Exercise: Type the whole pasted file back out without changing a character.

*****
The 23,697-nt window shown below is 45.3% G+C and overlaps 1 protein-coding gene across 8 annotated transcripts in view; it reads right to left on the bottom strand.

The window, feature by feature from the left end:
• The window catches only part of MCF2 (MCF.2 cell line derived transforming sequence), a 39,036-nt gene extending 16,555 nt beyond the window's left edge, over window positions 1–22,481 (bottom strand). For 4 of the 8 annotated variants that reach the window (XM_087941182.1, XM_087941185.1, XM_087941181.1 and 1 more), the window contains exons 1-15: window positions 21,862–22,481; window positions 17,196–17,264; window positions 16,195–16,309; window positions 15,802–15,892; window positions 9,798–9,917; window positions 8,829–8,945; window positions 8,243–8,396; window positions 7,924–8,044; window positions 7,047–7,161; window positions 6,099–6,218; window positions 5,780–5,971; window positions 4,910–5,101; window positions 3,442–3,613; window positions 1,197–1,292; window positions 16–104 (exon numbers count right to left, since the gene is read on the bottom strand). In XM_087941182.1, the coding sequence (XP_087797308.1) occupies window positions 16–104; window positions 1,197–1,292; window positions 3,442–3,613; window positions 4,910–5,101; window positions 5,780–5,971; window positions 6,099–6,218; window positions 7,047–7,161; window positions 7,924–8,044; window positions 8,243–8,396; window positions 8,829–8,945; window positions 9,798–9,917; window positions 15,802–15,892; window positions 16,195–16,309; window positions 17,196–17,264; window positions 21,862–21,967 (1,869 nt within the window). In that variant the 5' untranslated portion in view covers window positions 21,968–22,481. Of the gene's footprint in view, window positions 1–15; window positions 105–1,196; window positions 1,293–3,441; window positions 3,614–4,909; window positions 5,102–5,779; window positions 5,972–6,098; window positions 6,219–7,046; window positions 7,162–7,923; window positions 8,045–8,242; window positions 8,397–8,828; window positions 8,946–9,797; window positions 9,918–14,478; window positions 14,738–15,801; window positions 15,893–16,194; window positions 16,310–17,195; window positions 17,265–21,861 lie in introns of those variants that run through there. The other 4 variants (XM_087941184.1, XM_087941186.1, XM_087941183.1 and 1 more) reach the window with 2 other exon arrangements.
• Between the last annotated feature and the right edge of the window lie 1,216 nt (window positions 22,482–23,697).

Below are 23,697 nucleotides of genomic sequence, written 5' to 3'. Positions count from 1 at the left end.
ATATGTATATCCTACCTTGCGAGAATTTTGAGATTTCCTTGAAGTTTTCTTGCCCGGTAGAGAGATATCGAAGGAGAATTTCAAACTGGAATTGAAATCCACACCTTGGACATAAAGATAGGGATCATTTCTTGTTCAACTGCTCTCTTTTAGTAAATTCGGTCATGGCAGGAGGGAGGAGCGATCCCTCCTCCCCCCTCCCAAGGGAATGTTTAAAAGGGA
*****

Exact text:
The 23,697-nt window shown below is 45.3% G+C and overlaps 1 protein-coding gene across 8 annotated transcripts in view; it reads right to left on the bottom strand.

The window, feature by feature from the left end:
• The window catches only part of MCF2 (MCF.2 cell line derived transforming sequence), a 39,036-nt gene extending 16,555 nt beyond the window's left edge, over window positions 1–22,481 (bottom strand). For 4 of the 8 annotated variants that reach the window (XM_087941182.1, XM_087941185.1, XM_087941181.1 and 1 more), the window contains exons 1-15: window positions 21,862–22,481; window positions 17,196–17,264; window positions 16,195–16,309; window positions 15,802–15,892; window positions 9,798–9,917; window positions 8,829–8,945; window positions 8,243–8,396; window positions 7,924–8,044; window positions 7,047–7,161; window positions 6,099–6,218; window positions 5,780–5,971; window positions 4,910–5,101; window positions 3,442–3,613; window positions 1,197–1,292; window positions 16–104 (exon numbers count right to left, since the gene is read on the bottom strand). In XM_087941182.1, the coding sequence (XP_087797308.1) occupies window positions 16–104; window positions 1,197–1,292; window positions 3,442–3,613; window positions 4,910–5,101; window positions 5,780–5,971; window positions 6,099–6,218; window positions 7,047–7,161; window positions 7,924–8,044; window positions 8,243–8,396; window positions 8,829–8,945; window positions 9,798–9,917; window positions 15,802–15,892; window positions 16,195–16,309; window positions 17,196–17,264; window positions 21,862–21,967 (1,869 nt within the window). In that variant the 5' untranslated portion in view covers window positions 21,968–22,481. Of the gene's footprint in view, window positions 1–15; window positions 105–1,196; window positions 1,293–3,441; window positions 3,614–4,909; window positions 5,102–5,779; window positions 5,972–6,098; window positions 6,219–7,046; window positions 7,162–7,923; window positions 8,045–8,242; window positions 8,397–8,828; window positions 8,946–9,797; window positions 9,918–14,478; window positions 14,738–15,801; window positions 15,893–16,194; window positions 16,310–17,195; window positions 17,265–21,861 lie in introns of those variants that run through there. The other 4 variants (XM_087941184.1, XM_087941186.1, XM_087941183.1 and 1 more) reach the window with 2 other exon arrangements.
• Between the last annotated feature and the right edge of the window lie 1,216 nt (window positions 22,482–23,697).

Below are 23,697 nucleotides of genomic sequence, written 5' to 3'. Positions count from 1 at the left end.
ATATGTATATCCTACCTTGCGAGAATTTTGAGATTTCCTTGAAGTTTTCTTGCCCGGTAGAGAGATATCGAAGGAGAATTTCAAACTGGAATTGAAATCCACACCTTGGACATAAAGATAGGGATCATTTCTTGTTCAACTGCTCTCTTTTAGTAAATTCGGTCATGGCAGGAGGGAGGAGCGATCCCTCCTCCCCCCTCCCAAGGGAATGTTTAAAAGGGA